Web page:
A Problem With Geography

U.S. employment might be nearing its maximum limit, but there are still pockets of unemployed workers around the country.

 
 

In a speech on Wednesday, Federal Reserve chair Janet Yellen said the United States was nearing maximum employment and workers were getting difficult to find. This is the same Janet Yellen who less than a year ago said there was still much slack in the labor market.

The Fed also released its Beige Book yesterday, and the tight labor market theme was prevalent in that report as well. Several districts reported critical shortages of skilled labor.

The problem we have is not with the job market. The problem we have is with geography. The people without jobs are living in areas like the rust belt, mining towns, etc. Rather than moving to where the jobs are, they are waiting for the jobs to come to them. Trump promised that will happen, and that’s going to be a tough promise to live up to.

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Some of you are looking forward to Donald Trump’s inauguration tomorrow, others not so much. Regardless of where you stand, I think we’re all ready to get the talk behind us and see what the action will be.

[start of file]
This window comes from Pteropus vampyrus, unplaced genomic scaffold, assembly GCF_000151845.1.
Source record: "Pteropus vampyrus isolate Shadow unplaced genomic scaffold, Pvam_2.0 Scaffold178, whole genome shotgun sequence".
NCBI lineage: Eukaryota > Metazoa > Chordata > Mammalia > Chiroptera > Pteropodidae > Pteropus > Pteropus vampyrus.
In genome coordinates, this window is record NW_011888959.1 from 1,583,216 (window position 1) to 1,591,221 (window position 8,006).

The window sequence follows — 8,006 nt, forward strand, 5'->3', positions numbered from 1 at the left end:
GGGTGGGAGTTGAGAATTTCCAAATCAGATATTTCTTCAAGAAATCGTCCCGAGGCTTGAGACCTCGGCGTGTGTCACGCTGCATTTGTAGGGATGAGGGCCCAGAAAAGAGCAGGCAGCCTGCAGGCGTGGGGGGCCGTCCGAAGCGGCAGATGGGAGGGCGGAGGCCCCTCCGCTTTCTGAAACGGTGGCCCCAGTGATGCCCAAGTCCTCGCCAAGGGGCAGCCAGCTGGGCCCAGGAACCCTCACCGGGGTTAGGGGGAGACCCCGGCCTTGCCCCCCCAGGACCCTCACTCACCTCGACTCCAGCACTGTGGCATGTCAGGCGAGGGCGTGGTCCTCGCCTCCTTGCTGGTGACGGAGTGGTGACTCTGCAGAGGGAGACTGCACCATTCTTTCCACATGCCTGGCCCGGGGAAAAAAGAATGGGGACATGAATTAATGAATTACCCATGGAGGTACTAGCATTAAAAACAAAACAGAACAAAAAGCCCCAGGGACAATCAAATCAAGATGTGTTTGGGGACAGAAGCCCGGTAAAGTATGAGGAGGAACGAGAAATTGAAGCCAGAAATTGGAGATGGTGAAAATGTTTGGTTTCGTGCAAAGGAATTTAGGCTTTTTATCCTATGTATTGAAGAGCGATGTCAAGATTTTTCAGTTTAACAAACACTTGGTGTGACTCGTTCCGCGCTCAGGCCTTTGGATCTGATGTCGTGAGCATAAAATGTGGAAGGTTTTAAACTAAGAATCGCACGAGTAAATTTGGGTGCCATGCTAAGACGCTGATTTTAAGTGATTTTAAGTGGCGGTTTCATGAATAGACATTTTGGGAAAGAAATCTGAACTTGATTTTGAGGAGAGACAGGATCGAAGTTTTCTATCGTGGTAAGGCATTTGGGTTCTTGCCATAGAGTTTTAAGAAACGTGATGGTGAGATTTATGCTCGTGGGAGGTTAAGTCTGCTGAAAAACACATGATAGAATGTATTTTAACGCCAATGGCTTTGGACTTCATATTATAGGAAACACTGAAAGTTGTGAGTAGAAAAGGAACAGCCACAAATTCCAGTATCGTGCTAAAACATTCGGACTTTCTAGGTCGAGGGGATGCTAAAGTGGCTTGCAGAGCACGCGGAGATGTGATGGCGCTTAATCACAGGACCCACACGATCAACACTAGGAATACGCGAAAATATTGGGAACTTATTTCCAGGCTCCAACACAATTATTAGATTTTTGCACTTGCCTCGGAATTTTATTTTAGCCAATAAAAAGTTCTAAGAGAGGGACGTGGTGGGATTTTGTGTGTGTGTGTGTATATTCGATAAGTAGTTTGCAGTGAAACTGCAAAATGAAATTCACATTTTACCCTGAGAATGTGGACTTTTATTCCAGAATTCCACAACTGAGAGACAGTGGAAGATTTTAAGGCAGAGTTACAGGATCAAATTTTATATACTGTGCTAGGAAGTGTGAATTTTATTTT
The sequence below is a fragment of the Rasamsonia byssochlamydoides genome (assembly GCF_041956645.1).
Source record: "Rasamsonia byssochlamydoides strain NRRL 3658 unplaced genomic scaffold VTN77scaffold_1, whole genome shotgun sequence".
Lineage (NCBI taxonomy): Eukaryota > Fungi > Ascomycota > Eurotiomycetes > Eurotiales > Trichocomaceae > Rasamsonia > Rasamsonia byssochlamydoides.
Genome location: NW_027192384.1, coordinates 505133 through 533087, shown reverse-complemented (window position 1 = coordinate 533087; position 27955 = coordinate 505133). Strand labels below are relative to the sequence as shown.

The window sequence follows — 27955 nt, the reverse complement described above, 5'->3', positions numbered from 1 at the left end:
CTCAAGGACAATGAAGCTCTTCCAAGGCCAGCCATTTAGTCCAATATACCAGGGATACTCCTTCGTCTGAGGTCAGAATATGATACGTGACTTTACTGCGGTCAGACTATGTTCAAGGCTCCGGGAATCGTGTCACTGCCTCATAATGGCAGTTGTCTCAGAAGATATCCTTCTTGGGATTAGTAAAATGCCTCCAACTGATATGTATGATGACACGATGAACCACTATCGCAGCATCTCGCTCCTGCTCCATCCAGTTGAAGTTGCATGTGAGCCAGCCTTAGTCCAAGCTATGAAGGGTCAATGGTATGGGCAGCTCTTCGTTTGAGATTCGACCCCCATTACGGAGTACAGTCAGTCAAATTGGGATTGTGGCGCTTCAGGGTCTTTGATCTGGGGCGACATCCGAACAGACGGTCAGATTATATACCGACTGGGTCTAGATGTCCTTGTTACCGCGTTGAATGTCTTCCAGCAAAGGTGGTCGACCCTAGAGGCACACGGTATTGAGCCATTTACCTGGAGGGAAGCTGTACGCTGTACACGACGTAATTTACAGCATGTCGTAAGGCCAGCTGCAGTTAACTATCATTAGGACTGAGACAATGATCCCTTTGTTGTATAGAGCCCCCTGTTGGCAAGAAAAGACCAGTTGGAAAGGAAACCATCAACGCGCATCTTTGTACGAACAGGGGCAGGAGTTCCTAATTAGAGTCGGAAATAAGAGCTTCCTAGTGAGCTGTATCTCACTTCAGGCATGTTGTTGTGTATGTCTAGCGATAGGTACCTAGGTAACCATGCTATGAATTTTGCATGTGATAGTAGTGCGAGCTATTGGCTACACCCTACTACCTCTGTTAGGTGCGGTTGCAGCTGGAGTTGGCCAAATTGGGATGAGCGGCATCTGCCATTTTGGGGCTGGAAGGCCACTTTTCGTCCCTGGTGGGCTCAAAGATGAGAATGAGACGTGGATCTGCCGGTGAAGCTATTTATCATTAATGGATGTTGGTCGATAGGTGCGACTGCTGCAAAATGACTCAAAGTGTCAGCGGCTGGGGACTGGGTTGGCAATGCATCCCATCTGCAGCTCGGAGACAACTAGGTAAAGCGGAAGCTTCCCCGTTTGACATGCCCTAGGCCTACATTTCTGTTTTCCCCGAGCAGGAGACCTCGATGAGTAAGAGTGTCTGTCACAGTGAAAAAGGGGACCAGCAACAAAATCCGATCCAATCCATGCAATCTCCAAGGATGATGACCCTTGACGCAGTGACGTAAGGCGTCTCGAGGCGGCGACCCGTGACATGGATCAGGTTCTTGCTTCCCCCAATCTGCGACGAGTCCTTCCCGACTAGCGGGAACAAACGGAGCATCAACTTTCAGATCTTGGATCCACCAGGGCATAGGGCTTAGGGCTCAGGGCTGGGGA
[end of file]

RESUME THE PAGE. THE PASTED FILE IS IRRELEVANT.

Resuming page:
Everyone is expecting a wild ride, and we’ll get that from Trump’s tweets alone. People are also expecting some major policy changes, which are what really matters. But the future isn’t clear on that front.

Just remember this: As Trump is taking the oath, there will be 435 representatives and 33 senators thinking about re-election in 2018. 

Dwight Johnston is the chief economist of the California and Nevada Credit Union Leagues and president of Dwight Johnston Economics. He is the author of a popular commentary site and is a frequent speaker at credit union board planning sessions and industry conferences.

 
 

Jan. 19, 2017


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Comments

 
 
 
  • I appreciate the author's efforts to introduce the premise that the underlying facts behind a statistic are more important than the statistic itself; but that argument is undercut by the statement, "US employment might be reaching its maximum limit" when over 95 million working age Americans are not in the labor force. Moreover, that doesn't account for the quality of what "job growth" has been occurring. According to the BLS, since the official start of the last recession in December 2007 the US has gained 1.7 million waiters and bartenders, and lost 1.5 million manufacturing workers. In my option, geographical effects on employment are important, but nearly so in comparison to these other underlying factors behind the unemployment statistic.
    Bob